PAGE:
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Ernest Pignon-Ernest’s contribution to the ‘Artistes à la une’ benefit auction for Reporters Without Borders (screenshot by the author via Facebook) (click to enlarge)

An art auction intended to benefit the organization Reporters Without Borders (RWB) has been canceled after the Israeli embassy in Paris complained about one of the featured works. The piece in question, by French street artist Ernest Pignon-Ernest, included a drawing of the Palestinian politician Marwan Barghouti in handcuffs and a brief handwritten note comparing him to Nelson Mandela. (Barghouti, whom some have called “the Palestinian Mandela,” is currently serving five life sentences in Israel.)

“This portrait puts up for auction a terrorist project in the guise of a man of peace by comparing him to a great and internationally recognized figure: Nelson Mandela,” said the Israeli embassy’s letter, sent in late December, according to Le Monde.

Street artist C215’s contribution to ‘Artistes à la une’ (screenshot via @ArtistesalaUne/Twitter) (click to enlarge)

For the sale, dubbed “Artistes à la une” (Artists on the Front Page) and hosted by French auction house Artcurial, 38 artists including Tania Mouraud, Laurent Grasso, and Invader turned notable cover pages of the French newspaper Libération into artworks. Pignon-Ernest had chosen the cover from November 12, 2004, which featured a photograph of the empty seat of just-deceased Palestinian leader Yasser Arafat. Following the Israeli embassy’s complaint, his work was removed from Artcurial’s online catalogue for the sale. This prompted another of the featured artists, C215, to demand that his work (a stylized portrait of Charlie Chaplin dressed as Hitler in The Great Dictator) also be removed. In the ensuing debacle, the auction was eventually called off entirely.

“Reporters Without Borders and Laurent Joffrin on behalf of Libération refused to comply with [the Israeli embassy’s] demand, but that was not the case with Artcurial, which was due to hold the auction and which decided to eliminate (to censor) my work from the catalogue,” Pignon-Ernest wrote on Facebook. “What to say except that it’s particularly shocking — worrisome even — to see the embassy of a foreign country intervene on the content of an exhibition whose theme is the freedom of expression and dictate what is fitting for exhibition.”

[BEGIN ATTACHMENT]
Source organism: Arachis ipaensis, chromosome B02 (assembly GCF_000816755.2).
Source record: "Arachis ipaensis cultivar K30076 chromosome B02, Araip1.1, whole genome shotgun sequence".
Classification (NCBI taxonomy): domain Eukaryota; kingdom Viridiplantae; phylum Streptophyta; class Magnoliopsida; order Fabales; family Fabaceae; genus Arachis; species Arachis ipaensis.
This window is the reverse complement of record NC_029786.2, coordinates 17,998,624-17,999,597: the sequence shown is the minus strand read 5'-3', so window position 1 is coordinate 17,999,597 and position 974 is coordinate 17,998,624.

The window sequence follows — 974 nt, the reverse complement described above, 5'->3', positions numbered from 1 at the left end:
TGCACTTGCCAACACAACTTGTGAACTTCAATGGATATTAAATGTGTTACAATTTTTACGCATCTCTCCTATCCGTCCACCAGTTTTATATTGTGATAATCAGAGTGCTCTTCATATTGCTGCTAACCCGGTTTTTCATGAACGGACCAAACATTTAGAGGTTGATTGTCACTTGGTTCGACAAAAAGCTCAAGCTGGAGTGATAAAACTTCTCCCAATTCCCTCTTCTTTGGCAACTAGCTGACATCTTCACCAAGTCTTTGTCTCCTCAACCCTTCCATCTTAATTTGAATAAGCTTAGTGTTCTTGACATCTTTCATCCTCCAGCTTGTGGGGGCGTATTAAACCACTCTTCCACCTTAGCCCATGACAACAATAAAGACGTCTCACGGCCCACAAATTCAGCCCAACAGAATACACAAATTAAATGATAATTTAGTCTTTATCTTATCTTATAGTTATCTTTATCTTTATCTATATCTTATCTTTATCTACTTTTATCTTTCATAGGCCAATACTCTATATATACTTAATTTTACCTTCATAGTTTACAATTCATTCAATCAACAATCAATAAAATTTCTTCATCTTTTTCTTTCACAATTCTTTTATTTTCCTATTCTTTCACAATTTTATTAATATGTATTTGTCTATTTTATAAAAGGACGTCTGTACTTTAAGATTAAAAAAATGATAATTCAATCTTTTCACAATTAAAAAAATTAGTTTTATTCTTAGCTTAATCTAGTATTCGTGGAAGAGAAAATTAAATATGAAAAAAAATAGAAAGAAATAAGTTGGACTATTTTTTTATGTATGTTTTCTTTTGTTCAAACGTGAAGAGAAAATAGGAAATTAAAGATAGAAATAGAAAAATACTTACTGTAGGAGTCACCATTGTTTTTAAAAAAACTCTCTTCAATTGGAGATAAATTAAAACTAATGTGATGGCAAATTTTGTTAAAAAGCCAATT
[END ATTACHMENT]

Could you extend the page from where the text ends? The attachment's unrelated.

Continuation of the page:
Artcurial, for its part, defended the decision on the grounds of complying with the anti-terrorism measures in place since the Paris attacks of November 13. “In the context of the current extension of the state of emergency and the difficulty of reconciling the need to guarantee both public order and freedom of expression, Reporters Without Borders and Artcurial reached a common agreement to cancel the auction planned for January 27,” Artcurial explained in a statement on January 15.

Works from ‘Artistes à la une’ on view at the Palais de Tokyo (photo by @natachaqs/Instagram) (click to enlarge)

By the time the decision was made, the works destined for auction had already been publicly exhibited at the Palais de Tokyo, on December 12 and 13. To coincide with the two-day exhibition, Libération published a special edition featuring the artworks and interviews with the artists. Neither the show nor the special publication caused any disturbance to public order.

In the aftermath of the fiasco, RWB has ended its partnership with Artcurial and will pursue the benefit auction elsewhere. “This work is in no way an apology for terrorism and it belongs legitimately to the ‘Artistes à la une’ project,” Christophe Deloire, RWB’s secretary general, told Le Monde. “We have therefore decided to hold the sale elsewhere in order to remain true to our principles.” The works are on view at Paris’s Earth Gallery through January 25.

Benjamin Sutton

Benjamin Sutton is an art critic, journalist, and curator who lives in Park Slope, Brooklyn. His articles on public art, artist documentaries, the tedium of art fairs, James Franco's obsession with Cindy...

One reply on “After Auction House Censorship, Reporters Without Borders Cancels Benefit Art Sale”

  1. So what’s the point?

    So long as fuel is thrown on the fire, where is the solution?

    I suppose whatever one chooses to do, make, or say is just fine, so long as one can sit back in some relative comfort, out of the fray, and it’s not their feet that are in the fire. I’m thinking of those who are suffering daily, many from war, many at the hands of their own ‘governments’, and many at the hands of terrorist acts perpetrated against them — Syrians, Palestinians, Israelis, North Koreans, Iraqi minorities, Parisians, those in sunny San Bernardino, sunny Spain, the London tube, Cairo, Bacha Khan, Somalia, you name it.

    It shouldn’t take the Israeli embassy to point out (however diplomatically) the incendiary glorification of a flat-out terrorist. Furthermore, by any civilized measure, Barghouti is no Mandela. Not even close.

    And isn’t it nice that Reporters Without Borders have so beautifully discredited themselves with an irrational, knee-jerk response. One can only wonder at the quality of what they might ‘report’.

    As artists, we certainly have a responsibility to our art. But we also have a responsibility greater than that. One does not yell “FIRE” at a crowded auction.

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